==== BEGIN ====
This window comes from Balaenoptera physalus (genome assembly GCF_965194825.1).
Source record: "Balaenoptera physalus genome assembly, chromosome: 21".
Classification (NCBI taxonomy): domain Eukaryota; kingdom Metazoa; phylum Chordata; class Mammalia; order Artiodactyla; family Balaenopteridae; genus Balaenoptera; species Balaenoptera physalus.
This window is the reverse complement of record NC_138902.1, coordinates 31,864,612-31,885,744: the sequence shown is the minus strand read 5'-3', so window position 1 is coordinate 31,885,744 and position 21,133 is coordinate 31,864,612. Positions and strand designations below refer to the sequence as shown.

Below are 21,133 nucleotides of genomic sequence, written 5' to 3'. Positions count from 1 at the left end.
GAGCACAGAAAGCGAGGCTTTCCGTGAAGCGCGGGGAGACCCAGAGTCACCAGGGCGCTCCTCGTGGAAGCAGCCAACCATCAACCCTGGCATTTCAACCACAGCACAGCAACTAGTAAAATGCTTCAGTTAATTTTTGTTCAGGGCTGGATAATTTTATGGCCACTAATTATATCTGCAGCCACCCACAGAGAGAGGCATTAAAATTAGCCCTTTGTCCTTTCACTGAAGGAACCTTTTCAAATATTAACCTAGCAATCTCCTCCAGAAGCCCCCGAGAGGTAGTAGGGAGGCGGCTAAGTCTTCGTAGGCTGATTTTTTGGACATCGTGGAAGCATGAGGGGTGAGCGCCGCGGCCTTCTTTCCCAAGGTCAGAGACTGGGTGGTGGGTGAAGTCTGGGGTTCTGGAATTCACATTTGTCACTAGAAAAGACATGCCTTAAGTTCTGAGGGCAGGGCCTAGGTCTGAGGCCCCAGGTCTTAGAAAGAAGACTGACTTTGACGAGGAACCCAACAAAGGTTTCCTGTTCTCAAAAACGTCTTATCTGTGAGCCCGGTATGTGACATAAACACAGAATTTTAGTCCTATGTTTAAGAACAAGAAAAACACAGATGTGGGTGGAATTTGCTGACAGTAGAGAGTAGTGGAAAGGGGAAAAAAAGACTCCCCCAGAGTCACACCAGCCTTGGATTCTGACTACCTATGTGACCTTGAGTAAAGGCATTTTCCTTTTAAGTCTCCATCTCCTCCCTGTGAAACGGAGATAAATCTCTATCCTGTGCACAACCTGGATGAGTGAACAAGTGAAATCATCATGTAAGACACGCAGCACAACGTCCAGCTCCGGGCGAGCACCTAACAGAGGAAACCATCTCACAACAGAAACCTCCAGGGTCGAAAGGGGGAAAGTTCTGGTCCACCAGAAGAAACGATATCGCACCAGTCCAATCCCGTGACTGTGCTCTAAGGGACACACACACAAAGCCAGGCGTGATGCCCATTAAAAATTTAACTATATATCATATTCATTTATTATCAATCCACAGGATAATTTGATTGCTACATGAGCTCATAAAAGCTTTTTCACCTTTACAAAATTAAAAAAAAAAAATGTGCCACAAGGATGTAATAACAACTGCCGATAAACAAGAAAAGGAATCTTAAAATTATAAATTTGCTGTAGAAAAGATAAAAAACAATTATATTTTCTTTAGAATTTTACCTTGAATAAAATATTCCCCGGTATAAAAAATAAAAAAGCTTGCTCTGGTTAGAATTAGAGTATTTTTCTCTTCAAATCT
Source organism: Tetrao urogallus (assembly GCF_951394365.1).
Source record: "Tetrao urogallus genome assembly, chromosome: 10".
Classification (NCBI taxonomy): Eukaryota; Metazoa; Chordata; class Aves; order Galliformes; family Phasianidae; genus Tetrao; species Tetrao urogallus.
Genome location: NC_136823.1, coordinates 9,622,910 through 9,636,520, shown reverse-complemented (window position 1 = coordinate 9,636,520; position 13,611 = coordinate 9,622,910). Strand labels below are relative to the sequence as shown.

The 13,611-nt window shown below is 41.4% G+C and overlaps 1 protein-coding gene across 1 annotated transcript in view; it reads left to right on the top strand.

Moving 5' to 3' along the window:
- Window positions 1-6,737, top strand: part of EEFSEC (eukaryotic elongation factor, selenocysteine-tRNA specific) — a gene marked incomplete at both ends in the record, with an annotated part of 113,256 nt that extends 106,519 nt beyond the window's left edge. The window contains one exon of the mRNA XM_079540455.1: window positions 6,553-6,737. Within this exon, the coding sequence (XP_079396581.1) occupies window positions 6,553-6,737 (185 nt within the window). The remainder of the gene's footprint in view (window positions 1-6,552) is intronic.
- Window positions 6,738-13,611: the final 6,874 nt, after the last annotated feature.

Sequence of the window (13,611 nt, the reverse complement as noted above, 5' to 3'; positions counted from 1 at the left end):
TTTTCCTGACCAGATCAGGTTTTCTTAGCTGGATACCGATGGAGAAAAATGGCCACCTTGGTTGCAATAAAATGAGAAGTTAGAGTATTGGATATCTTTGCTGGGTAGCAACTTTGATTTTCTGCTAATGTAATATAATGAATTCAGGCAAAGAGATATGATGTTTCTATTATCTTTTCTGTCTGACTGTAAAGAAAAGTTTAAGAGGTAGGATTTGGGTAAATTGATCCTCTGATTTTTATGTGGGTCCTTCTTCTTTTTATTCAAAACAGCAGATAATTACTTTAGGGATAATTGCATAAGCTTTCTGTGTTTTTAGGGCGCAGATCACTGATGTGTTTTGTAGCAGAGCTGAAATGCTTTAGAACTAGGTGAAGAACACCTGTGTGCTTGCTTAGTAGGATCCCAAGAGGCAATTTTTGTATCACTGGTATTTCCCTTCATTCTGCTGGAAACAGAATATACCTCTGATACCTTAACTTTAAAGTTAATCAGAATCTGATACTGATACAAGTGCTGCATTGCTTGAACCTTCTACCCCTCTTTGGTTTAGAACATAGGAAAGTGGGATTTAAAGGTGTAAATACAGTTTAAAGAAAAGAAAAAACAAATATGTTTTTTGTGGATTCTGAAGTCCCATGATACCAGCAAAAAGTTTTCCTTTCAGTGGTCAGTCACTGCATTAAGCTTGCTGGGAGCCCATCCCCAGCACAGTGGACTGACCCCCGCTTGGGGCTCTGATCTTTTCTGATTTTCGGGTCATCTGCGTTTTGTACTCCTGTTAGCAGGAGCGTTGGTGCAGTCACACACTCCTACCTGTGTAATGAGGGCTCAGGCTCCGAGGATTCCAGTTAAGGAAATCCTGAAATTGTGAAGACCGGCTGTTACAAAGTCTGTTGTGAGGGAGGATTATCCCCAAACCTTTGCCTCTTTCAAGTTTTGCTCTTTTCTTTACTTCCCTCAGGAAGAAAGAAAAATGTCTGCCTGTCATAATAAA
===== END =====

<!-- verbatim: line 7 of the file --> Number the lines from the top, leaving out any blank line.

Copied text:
Source organism: Tetrao urogallus (assembly GCF_951394365.1).